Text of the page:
The addition of Michael Bourn was a masterful move for the Braves

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Adding Michael Bourn is not going to make the Braves make up five games on the Phillies, but it was a masterful move all the same.  Simply a great trade for Atlanta any way you look at it.

First Bourn:  he’s an elite center fielder, obviously.  You can look at the gold gloves if you want to, though I don’t advise it.  Look instead at the advanced defensive metrics which suggest that he’s easily the best defensive center fielder in the National League and, short of Franklin Gutierrez, probably the best in baseball.  He is also an elite base runner, successful in 83% of his stolen base attempts in his career.

That glove and those legs have allowed him to more than make up for a fair-at-best bat these past few years, but this season has been an offensive breakthrough for him, as he’s hitting .303/.363/.403.  His on base percentage is up, mostly because he has been a bit hit-lucky this year, but his power numbers are interesting. He has never been a home run hitter and still isn’t, but he already has more doubles and triples this season than he had all of last year.

So, acquiring Bourn is clearly a great move for Atlanta, who was in desperate need of an outfielder, especially a center fielder.  What’s crazy though is just how great a deal they got for him.

While I have seen some commentary this morning about how the Braves are “high on Jordan Schafer,” I think the best way to take that is that they’re high on him in much the same way you might get high on a hallucinatory drug.  He is clearly overmatched by major league pitching and has shown no real progress in that regard over the past few years.  None of the prospects involved — Brett Oberholtzer, Paul Clemens and Juan Abreu — are top tier guys.  And the fact that the Astros are sending the Braves money in this deal is borderline criminal.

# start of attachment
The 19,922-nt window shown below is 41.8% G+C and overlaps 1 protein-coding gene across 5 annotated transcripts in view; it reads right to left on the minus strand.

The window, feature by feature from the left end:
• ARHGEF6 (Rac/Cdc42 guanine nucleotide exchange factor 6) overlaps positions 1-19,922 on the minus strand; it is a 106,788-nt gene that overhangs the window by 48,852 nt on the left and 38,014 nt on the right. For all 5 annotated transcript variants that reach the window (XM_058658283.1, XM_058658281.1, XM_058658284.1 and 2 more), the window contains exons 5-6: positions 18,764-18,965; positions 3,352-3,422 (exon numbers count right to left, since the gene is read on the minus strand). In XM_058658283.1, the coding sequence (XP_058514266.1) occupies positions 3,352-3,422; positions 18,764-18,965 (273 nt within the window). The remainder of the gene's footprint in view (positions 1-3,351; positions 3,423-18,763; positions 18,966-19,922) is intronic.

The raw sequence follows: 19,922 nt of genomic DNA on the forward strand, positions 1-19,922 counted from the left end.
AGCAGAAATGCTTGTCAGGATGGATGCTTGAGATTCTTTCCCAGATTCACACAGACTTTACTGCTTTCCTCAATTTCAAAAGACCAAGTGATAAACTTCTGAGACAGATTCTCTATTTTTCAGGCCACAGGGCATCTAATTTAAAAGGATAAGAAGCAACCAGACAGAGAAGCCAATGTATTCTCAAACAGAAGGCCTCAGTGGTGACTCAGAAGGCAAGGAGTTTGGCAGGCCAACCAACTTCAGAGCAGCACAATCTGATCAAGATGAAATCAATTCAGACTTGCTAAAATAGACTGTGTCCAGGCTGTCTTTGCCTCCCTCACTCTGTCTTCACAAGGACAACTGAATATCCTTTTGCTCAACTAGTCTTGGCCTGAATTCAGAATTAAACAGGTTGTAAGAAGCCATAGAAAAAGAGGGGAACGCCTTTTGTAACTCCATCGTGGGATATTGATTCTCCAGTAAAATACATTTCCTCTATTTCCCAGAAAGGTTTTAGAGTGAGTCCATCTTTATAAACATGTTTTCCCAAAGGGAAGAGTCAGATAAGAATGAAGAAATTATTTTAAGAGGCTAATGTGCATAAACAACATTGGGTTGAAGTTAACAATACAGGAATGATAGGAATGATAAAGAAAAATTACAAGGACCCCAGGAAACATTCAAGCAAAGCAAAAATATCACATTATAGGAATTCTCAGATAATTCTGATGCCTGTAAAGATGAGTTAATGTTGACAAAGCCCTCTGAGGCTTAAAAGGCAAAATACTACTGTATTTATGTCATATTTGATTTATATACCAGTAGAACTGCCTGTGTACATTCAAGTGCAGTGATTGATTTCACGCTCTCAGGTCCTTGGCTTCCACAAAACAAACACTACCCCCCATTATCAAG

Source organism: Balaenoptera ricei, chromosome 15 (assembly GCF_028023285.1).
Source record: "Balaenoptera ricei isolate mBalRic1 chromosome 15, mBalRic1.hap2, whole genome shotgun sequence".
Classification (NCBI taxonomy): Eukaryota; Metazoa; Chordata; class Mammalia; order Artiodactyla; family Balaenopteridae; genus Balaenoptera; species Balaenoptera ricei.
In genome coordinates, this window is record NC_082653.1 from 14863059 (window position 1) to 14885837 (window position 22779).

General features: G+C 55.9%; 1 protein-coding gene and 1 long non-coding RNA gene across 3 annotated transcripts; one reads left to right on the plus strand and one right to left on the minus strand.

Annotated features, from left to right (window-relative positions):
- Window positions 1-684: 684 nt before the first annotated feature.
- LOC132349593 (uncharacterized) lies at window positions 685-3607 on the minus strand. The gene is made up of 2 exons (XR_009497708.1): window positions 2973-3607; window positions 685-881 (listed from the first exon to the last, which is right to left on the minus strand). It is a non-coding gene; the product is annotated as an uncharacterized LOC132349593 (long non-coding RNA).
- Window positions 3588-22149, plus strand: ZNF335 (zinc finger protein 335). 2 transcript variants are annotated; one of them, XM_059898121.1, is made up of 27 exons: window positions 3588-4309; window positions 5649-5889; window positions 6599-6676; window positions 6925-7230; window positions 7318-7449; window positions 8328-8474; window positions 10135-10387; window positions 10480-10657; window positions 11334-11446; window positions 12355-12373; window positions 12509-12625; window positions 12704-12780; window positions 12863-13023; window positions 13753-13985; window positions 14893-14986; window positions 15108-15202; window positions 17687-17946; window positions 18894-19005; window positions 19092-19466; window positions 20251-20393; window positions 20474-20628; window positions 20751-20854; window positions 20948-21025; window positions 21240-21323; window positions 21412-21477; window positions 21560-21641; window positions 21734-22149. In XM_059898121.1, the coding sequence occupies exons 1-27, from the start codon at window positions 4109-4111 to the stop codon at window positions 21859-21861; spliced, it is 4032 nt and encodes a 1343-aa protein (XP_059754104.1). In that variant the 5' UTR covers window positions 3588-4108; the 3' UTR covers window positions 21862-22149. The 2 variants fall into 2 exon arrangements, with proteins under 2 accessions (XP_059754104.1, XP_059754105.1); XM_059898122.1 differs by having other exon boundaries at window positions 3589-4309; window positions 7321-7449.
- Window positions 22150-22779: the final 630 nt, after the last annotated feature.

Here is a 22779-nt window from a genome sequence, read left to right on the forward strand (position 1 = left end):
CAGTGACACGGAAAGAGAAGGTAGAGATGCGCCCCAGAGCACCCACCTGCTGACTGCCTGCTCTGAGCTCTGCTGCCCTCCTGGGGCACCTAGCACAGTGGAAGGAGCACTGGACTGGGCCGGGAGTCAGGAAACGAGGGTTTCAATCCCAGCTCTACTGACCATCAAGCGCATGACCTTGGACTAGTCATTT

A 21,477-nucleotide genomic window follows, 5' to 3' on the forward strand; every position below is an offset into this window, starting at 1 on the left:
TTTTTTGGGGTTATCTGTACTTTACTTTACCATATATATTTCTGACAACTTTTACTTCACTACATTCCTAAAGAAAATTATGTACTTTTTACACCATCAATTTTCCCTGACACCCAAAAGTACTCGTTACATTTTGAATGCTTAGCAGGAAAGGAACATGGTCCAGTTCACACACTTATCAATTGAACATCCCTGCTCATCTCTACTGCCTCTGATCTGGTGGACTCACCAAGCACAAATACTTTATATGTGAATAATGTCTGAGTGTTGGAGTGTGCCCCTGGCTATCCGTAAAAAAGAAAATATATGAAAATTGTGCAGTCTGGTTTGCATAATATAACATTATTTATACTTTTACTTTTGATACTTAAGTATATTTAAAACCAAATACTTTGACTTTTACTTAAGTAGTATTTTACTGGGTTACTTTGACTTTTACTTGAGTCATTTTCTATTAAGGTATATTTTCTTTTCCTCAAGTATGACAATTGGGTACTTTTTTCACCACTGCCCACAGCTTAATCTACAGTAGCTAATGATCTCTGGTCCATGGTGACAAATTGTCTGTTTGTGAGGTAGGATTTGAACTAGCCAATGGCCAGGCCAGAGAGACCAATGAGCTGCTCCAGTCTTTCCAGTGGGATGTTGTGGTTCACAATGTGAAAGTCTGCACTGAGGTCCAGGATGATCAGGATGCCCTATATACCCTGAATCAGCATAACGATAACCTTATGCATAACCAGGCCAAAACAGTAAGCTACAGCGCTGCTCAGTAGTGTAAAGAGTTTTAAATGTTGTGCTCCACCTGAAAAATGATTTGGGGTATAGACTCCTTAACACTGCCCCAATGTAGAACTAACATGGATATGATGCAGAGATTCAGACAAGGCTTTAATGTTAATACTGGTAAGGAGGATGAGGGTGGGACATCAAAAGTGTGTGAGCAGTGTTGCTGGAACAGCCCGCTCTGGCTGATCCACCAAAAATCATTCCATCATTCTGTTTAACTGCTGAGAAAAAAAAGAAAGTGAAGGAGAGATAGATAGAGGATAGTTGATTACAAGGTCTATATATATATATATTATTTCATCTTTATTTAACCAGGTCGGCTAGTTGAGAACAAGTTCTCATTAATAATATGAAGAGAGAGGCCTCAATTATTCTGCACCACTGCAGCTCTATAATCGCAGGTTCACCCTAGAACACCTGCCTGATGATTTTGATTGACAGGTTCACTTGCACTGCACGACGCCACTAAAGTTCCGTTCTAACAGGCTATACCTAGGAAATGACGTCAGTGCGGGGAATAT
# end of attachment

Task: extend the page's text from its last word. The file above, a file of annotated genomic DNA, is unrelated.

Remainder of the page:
When I saw the good deal that the Phillies got for Hunter Pence — likewise not having to give up their best prospects — I sighed “well, there goes Ed Wade, playing favorites with his old employer again.”  Guess Wade decided to share the wealth with the Braves as well.

Didi Gregorius continues to be ridiculous

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Yankees shortstop Didi Gregorius had another fantastic night last night. He went 3-for-3, hitting a home run for the fourth game in a row, had an RBI single and reached base safely in all five of his plate appearances in New York’s 7-4 win over Minnesota.

For the year that gives Gregorius a line of .372/.470/.833, putting him atop the American League in average, slugging, OPS, and OPS+. He also leads the league in total bases (65) and RBI (29). He leads all of baseball in fWAR at 2.2, edging out Mike Trout despite the fact that Trout has played in two more games. He’s second behind Trout in homers with nine.

After last night’s game he insisted that he is not a home run hitter:

“I do have a lot of home runs, but it’s not like I am going out there to try to hit them . . . I’m not a power guy like Judge and Stanton, who hit 50 to 60 and up. Those are the guys who actually hit home runs. One year, let’s say, I hit five — then you ask me where that part went . . . if they go out, they go out. I’m just mostly trying to barrel it up and get a good swing . . . I try to hit line drives and if you check most of my home runs they were line drives,” he said. “It’s not like I am going up to hit deep fly balls.”

Given that he hit 25 homers last year and 20 the year before, he’s being a bit modest, even if he’s not likely to keep up this torrid pace. That modesty is not stopping some people from getting a bit carried away, of course:

 

We’ll forgive Bob for the hyperbole. Didi has been fun to watch.